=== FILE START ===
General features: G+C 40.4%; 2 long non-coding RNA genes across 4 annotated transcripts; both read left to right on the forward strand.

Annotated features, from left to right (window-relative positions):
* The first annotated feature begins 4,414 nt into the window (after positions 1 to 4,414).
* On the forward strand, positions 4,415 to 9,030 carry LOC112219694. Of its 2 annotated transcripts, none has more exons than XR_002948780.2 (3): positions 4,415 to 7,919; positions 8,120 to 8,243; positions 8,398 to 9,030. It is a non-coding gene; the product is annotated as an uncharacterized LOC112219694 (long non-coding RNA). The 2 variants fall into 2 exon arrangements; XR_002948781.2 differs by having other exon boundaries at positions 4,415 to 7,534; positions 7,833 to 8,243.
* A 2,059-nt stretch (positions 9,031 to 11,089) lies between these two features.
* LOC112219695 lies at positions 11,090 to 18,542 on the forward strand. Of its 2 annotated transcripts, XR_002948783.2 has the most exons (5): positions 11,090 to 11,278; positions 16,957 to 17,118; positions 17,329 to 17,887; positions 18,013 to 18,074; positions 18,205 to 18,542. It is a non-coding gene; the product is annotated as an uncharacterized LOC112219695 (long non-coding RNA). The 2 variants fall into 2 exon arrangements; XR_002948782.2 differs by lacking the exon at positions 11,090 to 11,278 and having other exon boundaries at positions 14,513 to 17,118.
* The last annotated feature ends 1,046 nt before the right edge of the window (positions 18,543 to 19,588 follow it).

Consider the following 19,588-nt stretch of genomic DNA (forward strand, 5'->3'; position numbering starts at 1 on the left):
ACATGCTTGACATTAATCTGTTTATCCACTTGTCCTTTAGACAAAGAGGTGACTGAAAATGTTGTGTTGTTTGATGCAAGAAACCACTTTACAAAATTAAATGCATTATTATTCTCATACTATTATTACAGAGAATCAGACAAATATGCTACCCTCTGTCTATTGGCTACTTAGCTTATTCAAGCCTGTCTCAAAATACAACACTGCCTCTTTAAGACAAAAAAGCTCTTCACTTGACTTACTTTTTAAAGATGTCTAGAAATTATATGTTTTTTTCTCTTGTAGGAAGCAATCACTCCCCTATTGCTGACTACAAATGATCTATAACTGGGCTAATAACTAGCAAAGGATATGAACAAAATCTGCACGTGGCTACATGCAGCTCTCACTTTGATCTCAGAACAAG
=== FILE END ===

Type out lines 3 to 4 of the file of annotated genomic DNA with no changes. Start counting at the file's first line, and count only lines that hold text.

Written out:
* The first annotated feature begins 4,414 nt into the window (after positions 1 to 4,414).
* On the forward strand, positions 4,415 to 9,030 carry LOC112219694. Of its 2 annotated transcripts, none has more exons than XR_002948780.2 (3): positions 4,415 to 7,919; positions 8,120 to 8,243; positions 8,398 to 9,030. It is a non-coding gene; the product is annotated as an uncharacterized LOC112219694 (long non-coding RNA). The 2 variants fall into 2 exon arrangements; XR_002948781.2 differs by having other exon boundaries at positions 4,415 to 7,534; positions 7,833 to 8,243.